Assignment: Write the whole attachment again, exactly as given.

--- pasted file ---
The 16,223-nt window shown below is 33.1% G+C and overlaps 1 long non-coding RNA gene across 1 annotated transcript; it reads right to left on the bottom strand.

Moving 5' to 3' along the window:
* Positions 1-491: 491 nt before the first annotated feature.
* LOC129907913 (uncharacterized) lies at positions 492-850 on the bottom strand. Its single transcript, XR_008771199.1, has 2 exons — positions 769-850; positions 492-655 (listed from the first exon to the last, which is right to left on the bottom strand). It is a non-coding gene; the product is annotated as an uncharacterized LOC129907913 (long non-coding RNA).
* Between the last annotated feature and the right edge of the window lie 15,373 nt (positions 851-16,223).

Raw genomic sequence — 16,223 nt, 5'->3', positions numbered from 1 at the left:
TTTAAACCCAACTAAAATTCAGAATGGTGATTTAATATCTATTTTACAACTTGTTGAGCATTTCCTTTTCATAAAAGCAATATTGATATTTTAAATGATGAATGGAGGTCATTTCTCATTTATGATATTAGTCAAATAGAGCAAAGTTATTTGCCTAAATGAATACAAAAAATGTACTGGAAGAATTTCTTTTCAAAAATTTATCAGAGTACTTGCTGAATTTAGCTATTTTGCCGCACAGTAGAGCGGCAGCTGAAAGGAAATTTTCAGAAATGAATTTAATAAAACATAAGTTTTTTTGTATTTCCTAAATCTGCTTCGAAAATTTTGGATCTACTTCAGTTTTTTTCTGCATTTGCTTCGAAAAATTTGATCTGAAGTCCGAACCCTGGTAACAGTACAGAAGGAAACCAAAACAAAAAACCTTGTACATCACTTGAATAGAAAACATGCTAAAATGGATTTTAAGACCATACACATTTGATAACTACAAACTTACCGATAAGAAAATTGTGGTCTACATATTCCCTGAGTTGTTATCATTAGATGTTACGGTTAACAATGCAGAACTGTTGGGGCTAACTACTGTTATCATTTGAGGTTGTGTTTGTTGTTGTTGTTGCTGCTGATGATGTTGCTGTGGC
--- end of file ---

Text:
The 16,223-nt window shown below is 33.1% G+C and overlaps 1 long non-coding RNA gene across 1 annotated transcript; it reads right to left on the bottom strand.

Moving 5' to 3' along the window:
* Positions 1-491: 491 nt before the first annotated feature.
* LOC129907913 (uncharacterized) lies at positions 492-850 on the bottom strand. Its single transcript, XR_008771199.1, has 2 exons — positions 769-850; positions 492-655 (listed from the first exon to the last, which is right to left on the bottom strand). It is a non-coding gene; the product is annotated as an uncharacterized LOC129907913 (long non-coding RNA).
* Between the last annotated feature and the right edge of the window lie 15,373 nt (positions 851-16,223).

Raw genomic sequence — 16,223 nt, 5'->3', positions numbered from 1 at the left:
TTTAAACCCAACTAAAATTCAGAATGGTGATTTAATATCTATTTTACAACTTGTTGAGCATTTCCTTTTCATAAAAGCAATATTGATATTTTAAATGATGAATGGAGGTCATTTCTCATTTATGATATTAGTCAAATAGAGCAAAGTTATTTGCCTAAATGAATACAAAAAATGTACTGGAAGAATTTCTTTTCAAAAATTTATCAGAGTACTTGCTGAATTTAGCTATTTTGCCGCACAGTAGAGCGGCAGCTGAAAGGAAATTTTCAGAAATGAATTTAATAAAACATAAGTTTTTTTGTATTTCCTAAATCTGCTTCGAAAATTTTGGATCTACTTCAGTTTTTTTCTGCATTTGCTTCGAAAAATTTGATCTGAAGTCCGAACCCTGGTAACAGTACAGAAGGAAACCAAAACAAAAAACCTTGTACATCACTTGAATAGAAAACATGCTAAAATGGATTTTAAGACCATACACATTTGATAACTACAAACTTACCGATAAGAAAATTGTGGTCTACATATTCCCTGAGTTGTTATCATTAGATGTTACGGTTAACAATGCAGAACTGTTGGGGCTAACTACTGTTATCATTTGAGGTTGTGTTTGTTGTTGTTGTTGCTGCTGATGATGTTGCTGTGGC